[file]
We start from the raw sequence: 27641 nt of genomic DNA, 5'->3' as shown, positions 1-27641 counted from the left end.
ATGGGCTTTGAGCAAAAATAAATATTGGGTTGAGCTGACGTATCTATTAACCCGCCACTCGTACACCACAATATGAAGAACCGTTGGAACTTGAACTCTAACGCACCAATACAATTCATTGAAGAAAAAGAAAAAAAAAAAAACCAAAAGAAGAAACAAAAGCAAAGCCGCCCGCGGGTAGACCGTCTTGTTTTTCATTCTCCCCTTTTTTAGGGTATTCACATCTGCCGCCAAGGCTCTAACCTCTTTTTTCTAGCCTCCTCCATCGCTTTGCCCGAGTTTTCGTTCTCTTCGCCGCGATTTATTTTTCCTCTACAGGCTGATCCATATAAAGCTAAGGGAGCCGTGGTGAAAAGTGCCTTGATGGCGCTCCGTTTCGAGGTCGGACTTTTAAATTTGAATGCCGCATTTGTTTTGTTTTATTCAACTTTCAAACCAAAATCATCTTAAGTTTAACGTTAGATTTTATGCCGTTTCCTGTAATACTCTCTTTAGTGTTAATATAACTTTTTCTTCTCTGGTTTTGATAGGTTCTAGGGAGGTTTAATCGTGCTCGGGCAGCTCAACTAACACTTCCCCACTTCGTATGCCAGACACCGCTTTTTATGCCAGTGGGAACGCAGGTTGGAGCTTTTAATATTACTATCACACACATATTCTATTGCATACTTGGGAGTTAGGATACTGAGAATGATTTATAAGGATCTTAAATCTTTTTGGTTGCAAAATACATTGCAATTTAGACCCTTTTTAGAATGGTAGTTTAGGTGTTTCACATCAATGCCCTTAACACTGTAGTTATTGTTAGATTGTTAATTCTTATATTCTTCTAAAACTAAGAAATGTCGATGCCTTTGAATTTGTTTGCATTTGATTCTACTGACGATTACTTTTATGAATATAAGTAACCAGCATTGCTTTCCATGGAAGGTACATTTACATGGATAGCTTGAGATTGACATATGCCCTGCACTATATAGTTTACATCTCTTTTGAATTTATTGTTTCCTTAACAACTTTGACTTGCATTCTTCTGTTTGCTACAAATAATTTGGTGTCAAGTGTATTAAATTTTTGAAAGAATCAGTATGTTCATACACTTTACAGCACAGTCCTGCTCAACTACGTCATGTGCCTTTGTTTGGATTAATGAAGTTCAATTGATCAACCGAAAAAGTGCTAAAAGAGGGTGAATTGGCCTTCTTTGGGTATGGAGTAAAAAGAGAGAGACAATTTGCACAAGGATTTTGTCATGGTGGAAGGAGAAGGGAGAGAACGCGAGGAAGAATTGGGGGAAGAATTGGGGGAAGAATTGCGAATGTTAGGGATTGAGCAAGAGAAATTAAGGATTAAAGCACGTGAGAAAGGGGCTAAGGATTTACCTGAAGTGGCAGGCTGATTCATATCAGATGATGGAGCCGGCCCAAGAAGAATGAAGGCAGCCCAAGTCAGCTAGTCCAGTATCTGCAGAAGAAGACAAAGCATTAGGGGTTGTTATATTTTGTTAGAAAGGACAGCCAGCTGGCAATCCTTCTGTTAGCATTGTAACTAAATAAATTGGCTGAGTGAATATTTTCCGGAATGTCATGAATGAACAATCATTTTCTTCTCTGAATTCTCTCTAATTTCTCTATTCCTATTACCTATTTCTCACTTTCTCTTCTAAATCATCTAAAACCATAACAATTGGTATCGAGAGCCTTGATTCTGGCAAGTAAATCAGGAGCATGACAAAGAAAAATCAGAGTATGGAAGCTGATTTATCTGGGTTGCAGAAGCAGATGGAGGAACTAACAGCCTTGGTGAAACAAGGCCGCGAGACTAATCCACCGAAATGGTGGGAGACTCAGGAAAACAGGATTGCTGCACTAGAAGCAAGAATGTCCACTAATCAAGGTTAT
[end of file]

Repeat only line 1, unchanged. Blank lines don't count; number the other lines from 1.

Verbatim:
We start from the raw sequence: 27641 nt of genomic DNA, 5'->3' as shown, positions 1-27641 counted from the left end.